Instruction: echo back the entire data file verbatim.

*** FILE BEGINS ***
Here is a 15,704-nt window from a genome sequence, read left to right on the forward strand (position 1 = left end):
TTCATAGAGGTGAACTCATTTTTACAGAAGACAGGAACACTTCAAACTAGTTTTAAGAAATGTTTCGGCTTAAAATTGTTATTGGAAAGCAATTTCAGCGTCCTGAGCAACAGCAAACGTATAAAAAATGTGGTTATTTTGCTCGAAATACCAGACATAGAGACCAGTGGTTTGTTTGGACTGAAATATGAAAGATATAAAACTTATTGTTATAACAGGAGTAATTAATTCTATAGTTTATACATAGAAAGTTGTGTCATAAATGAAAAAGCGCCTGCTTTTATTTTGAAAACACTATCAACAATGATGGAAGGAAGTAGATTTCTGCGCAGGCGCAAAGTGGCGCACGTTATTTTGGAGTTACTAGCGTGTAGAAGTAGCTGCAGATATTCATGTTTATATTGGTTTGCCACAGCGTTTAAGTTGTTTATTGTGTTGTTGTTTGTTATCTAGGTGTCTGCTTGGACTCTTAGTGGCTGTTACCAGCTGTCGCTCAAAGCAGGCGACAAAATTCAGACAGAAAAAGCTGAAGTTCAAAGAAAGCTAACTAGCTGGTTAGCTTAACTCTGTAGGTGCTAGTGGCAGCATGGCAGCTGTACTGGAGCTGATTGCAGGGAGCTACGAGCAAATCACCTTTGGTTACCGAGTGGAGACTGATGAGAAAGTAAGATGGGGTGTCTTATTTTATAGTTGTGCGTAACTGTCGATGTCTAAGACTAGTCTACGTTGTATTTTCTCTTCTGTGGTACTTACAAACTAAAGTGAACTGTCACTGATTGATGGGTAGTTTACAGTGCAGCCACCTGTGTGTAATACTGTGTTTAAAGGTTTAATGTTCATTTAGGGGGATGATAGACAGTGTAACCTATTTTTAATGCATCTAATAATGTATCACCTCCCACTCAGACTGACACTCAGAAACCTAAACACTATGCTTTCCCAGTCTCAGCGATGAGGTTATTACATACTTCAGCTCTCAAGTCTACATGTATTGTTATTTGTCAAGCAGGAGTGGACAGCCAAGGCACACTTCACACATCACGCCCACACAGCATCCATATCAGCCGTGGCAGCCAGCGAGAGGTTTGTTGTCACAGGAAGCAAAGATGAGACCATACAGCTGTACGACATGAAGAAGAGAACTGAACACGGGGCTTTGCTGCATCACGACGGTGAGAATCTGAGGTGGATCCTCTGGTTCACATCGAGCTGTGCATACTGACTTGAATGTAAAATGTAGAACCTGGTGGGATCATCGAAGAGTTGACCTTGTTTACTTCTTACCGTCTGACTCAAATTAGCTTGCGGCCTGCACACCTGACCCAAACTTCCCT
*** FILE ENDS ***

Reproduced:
Here is a 15,704-nt window from a genome sequence, read left to right on the forward strand (position 1 = left end):
TTCATAGAGGTGAACTCATTTTTACAGAAGACAGGAACACTTCAAACTAGTTTTAAGAAATGTTTCGGCTTAAAATTGTTATTGGAAAGCAATTTCAGCGTCCTGAGCAACAGCAAACGTATAAAAAATGTGGTTATTTTGCTCGAAATACCAGACATAGAGACCAGTGGTTTGTTTGGACTGAAATATGAAAGATATAAAACTTATTGTTATAACAGGAGTAATTAATTCTATAGTTTATACATAGAAAGTTGTGTCATAAATGAAAAAGCGCCTGCTTTTATTTTGAAAACACTATCAACAATGATGGAAGGAAGTAGATTTCTGCGCAGGCGCAAAGTGGCGCACGTTATTTTGGAGTTACTAGCGTGTAGAAGTAGCTGCAGATATTCATGTTTATATTGGTTTGCCACAGCGTTTAAGTTGTTTATTGTGTTGTTGTTTGTTATCTAGGTGTCTGCTTGGACTCTTAGTGGCTGTTACCAGCTGTCGCTCAAAGCAGGCGACAAAATTCAGACAGAAAAAGCTGAAGTTCAAAGAAAGCTAACTAGCTGGTTAGCTTAACTCTGTAGGTGCTAGTGGCAGCATGGCAGCTGTACTGGAGCTGATTGCAGGGAGCTACGAGCAAATCACCTTTGGTTACCGAGTGGAGACTGATGAGAAAGTAAGATGGGGTGTCTTATTTTATAGTTGTGCGTAACTGTCGATGTCTAAGACTAGTCTACGTTGTATTTTCTCTTCTGTGGTACTTACAAACTAAAGTGAACTGTCACTGATTGATGGGTAGTTTACAGTGCAGCCACCTGTGTGTAATACTGTGTTTAAAGGTTTAATGTTCATTTAGGGGGATGATAGACAGTGTAACCTATTTTTAATGCATCTAATAATGTATCACCTCCCACTCAGACTGACACTCAGAAACCTAAACACTATGCTTTCCCAGTCTCAGCGATGAGGTTATTACATACTTCAGCTCTCAAGTCTACATGTATTGTTATTTGTCAAGCAGGAGTGGACAGCCAAGGCACACTTCACACATCACGCCCACACAGCATCCATATCAGCCGTGGCAGCCAGCGAGAGGTTTGTTGTCACAGGAAGCAAAGATGAGACCATACAGCTGTACGACATGAAGAAGAGAACTGAACACGGGGCTTTGCTGCATCACGACGGTGAGAATCTGAGGTGGATCCTCTGGTTCACATCGAGCTGTGCATACTGACTTGAATGTAAAATGTAGAACCTGGTGGGATCATCGAAGAGTTGACCTTGTTTACTTCTTACCGTCTGACTCAAATTAGCTTGCGGCCTGCACACCTGACCCAAACTTCCCT